This book is a romance from start to finish, even if it's not your Harlequin-branded bodice-ripper (and not just because it's hard to rip a bodice when you have arthritic fingers). From the beginning, the Major and Mrs. Ali have a chance meeting, even if it is, in essence, a very depressing one. The Major, reeling from the death of his brother, almost passes out when Mrs. Ali comes to the door. It's quite the role reversal, too, with the man feeling faint and the woman swooping in to save him.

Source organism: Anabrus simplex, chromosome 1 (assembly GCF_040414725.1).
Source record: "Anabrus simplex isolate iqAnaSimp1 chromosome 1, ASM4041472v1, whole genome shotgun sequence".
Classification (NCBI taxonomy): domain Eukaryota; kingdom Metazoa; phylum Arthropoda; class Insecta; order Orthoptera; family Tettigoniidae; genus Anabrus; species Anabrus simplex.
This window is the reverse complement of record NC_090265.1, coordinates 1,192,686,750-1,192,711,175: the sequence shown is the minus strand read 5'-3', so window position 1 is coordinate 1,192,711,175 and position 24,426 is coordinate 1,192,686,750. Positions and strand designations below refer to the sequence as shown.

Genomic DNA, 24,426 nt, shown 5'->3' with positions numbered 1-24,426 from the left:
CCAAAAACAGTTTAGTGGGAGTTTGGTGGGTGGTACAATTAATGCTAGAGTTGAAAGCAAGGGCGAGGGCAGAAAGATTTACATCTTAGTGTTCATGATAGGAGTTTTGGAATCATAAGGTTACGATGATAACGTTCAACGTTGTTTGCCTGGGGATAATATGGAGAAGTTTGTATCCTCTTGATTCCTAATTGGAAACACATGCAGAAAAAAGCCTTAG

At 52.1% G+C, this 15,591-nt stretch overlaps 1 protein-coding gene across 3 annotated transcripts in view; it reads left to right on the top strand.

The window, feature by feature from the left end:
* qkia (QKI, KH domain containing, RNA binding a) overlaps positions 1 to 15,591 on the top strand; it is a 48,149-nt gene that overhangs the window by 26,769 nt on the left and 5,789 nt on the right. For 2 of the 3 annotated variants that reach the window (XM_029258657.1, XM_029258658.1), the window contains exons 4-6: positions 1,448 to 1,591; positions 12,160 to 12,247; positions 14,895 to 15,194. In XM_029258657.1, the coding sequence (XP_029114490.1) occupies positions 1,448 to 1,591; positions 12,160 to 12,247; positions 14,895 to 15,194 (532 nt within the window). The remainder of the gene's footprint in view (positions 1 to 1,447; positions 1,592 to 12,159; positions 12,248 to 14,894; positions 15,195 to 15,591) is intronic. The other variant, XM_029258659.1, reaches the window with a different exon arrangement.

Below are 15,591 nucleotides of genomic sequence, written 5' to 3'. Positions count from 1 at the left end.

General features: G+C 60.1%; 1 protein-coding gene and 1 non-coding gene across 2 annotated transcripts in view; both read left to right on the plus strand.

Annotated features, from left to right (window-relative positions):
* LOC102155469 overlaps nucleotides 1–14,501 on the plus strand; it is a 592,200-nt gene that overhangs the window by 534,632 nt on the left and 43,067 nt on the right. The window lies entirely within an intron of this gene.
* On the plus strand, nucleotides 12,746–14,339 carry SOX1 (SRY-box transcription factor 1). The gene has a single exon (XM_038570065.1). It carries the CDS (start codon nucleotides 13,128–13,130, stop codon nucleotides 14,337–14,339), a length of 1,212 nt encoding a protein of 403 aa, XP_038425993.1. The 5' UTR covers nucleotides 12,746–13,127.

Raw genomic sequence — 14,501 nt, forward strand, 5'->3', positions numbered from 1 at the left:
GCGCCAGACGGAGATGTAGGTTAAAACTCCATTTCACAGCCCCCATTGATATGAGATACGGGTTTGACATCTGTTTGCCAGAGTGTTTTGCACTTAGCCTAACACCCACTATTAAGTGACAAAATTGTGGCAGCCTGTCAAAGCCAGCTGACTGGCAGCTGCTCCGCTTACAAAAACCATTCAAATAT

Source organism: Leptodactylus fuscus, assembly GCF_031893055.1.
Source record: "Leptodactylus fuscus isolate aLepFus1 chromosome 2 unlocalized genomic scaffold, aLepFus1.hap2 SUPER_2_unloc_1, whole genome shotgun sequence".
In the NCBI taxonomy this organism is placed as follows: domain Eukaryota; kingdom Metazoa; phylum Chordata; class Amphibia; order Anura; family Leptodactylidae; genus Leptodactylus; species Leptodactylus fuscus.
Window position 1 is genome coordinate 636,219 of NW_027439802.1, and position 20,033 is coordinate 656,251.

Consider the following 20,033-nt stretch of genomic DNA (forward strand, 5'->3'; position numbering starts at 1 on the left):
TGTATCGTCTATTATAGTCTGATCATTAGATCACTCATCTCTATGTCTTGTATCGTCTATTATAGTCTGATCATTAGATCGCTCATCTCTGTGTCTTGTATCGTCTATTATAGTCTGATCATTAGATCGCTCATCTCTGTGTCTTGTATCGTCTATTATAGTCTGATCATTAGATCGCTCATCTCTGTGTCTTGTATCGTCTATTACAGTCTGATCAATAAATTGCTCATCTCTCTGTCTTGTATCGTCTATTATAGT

The Major gets to do some swooping in of his own at the end. We like to define the genre of "romance" using the very technical term "chivalric stuff," and the Major is nothing if not chivalrous. When he swoops in to save Mrs. Ali at the end, he envisions himself as "Don Quixote or Sir Galahad" (21.1). You don't get much more chivalrous, heroic, and romantic than that.